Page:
In the Flow

I just returned from a week in Lily Dale, New York. I go there almost every year to teach metaphysical workshops and to renew my spiritual connection to the unseen realms. If you’re at all interested in the esoteric, I highly recommend a trip. Lily Dale is the largest Spiritualist camp in the United States, and it’s a wonderful place to rest, rejuvenate, and renew yourself, not to mention the possibility of bumping into a ghost here or there.

As a metaphysical teacher, I tell my students that they must get into the flow of Spirit energy, and this can be accessed on the right side of the brain. Writers are also familiar with this side of the brain because it is here that we imagine. Honestly, creative writing and mediumship really aren’t all that different. A medium must put aside her conscious mind in order to tune into the vibrations of other beings in order to communicate with them. A writer must shift into another perspective, another world, and allow her characters to speak in their own voices and tell their own stories. Both of these processes involve a change in consciousness and a willingness to allow information to flow. Problems in both spirit communication and writing arise when the person doing the work shifts back into the conscious mind and allows critical thinking to take over. This is the left side of the brain, the analytical and judging side, where our ego resides. It is this side of our brain that can damage us the most as intuitive people and as creative ones.

As writers, we need to stay out of the left brain, at least in the early stages of the writing process. We need to give ourselves room to create, and sometimes this means writing a whole bunch of junk that eventually gets thrown away. The right brain needs space, time, and a relaxed atmosphere in which to function. I know I sometimes get frustrated with this stage of the writing process. I often need to remind myself that it’s OK to write for the sake of writing, and it’s OK to never use some of the stuff that comes from a regular writing practice. Everything we produce as writers isn’t going to be a golden nugget. But we need to give ourselves permission to freely create and to exercise the unrestrained and unfettered right brain. Our left brain will get its chance to shine during the editing process.

I am currently trying to stay in the flow of the right brain. This means that I’m writing bits and pieces of things, finding new voices, excavating and searching for the next great story to tell. I have lots of ideas, but I haven’t settled yet on one that burns for attention. This is part of the writing process for me, the part that is exciting and exasperating all at the same time. It is the part that forces me to focus solely on creating and allowing, not forcing, not sculpting, not chopping, and certainly not worrying about deadlines or what others may think. It’s not an easy part of the process–I am too goal-oriented for it to be. But it is necessary to allow the creativity to take a front seat. After all these years of writing, I know something will eventually come, and it will be worth pursuing.

We have a song we sing in the Spiritualist church. It’s called Flow, Spirit, Flow. It talks about allowing Spirit to fill you up until you are able to pour it forth for others. Writing is like this. Allow the words to fill you; pour them out on paper (or the computer screen) and don’t worry if they make sense, if they are “right” or “perfect.” They are what they need to be at this moment. Be true to the writing. Be OK with your process. Be in your right brain. Be in the flow.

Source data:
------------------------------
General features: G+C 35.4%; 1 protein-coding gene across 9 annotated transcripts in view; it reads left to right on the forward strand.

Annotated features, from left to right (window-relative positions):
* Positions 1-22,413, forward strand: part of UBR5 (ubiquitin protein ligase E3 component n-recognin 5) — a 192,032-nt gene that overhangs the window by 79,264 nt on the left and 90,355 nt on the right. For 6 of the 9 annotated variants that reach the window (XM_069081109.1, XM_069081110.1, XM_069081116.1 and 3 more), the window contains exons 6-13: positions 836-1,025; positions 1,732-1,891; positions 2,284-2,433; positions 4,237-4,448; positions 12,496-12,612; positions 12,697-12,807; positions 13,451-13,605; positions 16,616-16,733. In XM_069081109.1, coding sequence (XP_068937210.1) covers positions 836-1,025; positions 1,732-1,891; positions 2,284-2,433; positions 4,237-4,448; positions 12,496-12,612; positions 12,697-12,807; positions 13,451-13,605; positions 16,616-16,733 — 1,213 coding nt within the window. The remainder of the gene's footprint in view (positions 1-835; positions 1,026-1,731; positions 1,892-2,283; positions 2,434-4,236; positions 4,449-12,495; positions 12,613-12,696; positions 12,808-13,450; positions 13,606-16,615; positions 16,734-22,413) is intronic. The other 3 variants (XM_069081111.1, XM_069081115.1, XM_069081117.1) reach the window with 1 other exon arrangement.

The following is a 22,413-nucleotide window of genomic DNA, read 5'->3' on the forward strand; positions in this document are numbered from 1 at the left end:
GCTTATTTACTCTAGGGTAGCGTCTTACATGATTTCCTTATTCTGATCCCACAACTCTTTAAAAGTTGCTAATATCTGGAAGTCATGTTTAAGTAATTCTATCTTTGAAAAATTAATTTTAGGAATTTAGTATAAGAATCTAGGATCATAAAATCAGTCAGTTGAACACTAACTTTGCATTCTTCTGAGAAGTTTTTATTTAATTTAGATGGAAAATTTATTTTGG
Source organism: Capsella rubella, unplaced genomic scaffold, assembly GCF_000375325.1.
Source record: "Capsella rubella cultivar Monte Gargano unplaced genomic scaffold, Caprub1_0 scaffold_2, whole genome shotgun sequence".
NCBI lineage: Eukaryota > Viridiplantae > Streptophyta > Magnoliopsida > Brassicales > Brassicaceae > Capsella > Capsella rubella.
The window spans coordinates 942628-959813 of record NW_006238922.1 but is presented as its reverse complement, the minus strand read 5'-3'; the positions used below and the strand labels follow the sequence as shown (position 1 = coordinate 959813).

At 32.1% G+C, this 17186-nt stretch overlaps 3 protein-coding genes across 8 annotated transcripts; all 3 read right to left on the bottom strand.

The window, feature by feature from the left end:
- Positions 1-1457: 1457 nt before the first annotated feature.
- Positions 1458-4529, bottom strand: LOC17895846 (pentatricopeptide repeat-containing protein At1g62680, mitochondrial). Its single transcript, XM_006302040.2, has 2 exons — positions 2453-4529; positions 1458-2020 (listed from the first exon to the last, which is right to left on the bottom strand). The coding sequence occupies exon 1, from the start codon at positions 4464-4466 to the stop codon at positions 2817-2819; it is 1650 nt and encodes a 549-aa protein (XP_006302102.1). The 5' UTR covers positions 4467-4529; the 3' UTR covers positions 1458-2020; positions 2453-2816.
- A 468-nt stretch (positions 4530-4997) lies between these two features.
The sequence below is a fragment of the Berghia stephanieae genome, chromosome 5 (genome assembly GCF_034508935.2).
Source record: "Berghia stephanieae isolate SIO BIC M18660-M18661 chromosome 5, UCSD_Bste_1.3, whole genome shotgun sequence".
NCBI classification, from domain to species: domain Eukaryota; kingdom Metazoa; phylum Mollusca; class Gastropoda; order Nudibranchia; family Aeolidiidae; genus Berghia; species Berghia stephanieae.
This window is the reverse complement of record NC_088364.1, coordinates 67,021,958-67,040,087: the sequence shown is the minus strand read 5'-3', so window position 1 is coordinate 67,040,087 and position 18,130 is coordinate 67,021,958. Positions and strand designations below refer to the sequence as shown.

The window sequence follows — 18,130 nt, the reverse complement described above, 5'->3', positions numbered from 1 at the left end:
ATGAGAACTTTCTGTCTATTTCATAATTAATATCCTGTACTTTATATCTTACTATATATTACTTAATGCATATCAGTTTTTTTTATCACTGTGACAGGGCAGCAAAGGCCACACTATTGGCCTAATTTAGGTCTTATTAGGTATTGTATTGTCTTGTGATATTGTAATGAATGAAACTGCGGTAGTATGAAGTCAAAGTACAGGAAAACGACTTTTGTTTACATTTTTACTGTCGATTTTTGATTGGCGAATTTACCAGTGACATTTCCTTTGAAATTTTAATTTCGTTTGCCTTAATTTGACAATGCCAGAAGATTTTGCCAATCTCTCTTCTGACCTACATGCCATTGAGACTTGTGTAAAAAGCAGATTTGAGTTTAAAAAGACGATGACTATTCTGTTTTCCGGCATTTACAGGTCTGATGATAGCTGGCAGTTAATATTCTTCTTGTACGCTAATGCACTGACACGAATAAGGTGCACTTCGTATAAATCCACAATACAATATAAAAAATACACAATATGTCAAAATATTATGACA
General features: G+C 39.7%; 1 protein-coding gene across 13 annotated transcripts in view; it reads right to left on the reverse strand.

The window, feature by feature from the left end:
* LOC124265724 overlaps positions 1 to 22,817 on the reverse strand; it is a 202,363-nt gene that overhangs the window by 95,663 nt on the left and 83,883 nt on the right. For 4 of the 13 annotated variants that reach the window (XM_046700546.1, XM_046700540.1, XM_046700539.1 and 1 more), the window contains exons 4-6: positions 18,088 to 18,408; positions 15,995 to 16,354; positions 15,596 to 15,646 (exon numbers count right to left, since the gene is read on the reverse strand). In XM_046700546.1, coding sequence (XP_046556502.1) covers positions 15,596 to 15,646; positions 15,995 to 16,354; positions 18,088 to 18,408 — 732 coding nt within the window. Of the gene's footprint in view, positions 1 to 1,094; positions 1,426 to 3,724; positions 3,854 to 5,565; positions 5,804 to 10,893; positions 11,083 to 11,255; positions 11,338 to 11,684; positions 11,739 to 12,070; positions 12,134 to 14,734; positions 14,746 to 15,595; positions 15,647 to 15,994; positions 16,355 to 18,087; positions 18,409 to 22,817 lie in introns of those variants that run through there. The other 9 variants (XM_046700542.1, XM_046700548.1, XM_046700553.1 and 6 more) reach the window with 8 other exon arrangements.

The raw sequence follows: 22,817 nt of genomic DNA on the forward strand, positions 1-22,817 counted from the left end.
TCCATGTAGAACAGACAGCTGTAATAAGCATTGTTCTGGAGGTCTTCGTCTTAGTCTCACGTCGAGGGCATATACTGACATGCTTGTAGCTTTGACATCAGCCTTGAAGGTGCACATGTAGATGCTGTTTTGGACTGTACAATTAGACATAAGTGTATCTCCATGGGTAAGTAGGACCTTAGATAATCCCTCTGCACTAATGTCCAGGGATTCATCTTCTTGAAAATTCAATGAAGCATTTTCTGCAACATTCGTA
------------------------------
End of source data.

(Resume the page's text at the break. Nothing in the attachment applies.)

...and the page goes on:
I send you all peace, love, and blessings!


About revrosevan

Rose Vanden Eynden has always believed in magic, which probably explains how she is able to be a writer as well as a wife, mother, medium, massage therapist, minister, and instructor. She resides in a suburb of Cincinnati, Ohio with her husband, twin sons, and retired racing greyhound named Oliver. In her spare (!) time, she enjoys performing in live theatre, watching films, reading, and walking in the woods. An avid believer in a balanced life, she meditates and eats chocolate daily.
This entry was posted in Inspiration, Perserverance, Ramblings From Rose!, Time Management, Writing. Bookmark the permalink.

8 Responses to In the Flow

  1. Lovely post, Rose. Glad you are home safe.

  2. revrosevan says:

    Thanks so much, Susan! It’s always nice to go, but it’s nice to come home, too. 🙂

  3. Callie Hutton says:

    Loved your post, Rose. Very uplifting and soothing at the same time.

  4. jannashay says:

    Wonderful post. It was very positive and allowed my right brain to open and hopefully for my creativity to flow.
    Your week at Lily Dale sounds peaceful like going to a retreat where you connect with your inner being. So glad you were able to go, but happy that you’re back.

    • revrosevan says:

      Thanks so much, Janna. I’m glad the post made sense to you. I wish you many creative flow moments!! 🙂

  5. Hi, Rose. Your workshop was great, as usual. I’m trying more to honor the little ideas that come drifting in to my right brain, and making sure I record them. As they persist, I give them some more time, hopefully to nurture them into an actual story. I can’t get away from outlining, but I’m now trying to let inspiration lead the process instead of browbeating it into a story structure. Flow is easier. Thanks!

    • revrosevan says:

      Thanks for your response, Lee! I love hearing how other folks go about their writing processes. I like to think flow works for me, except when I’m on a deadline. 🙂 I was so happy to see you at my class in Lily Dale, and so glad that you found it valuable. Thank you for sharing your energy there and here on the blog! 🙂

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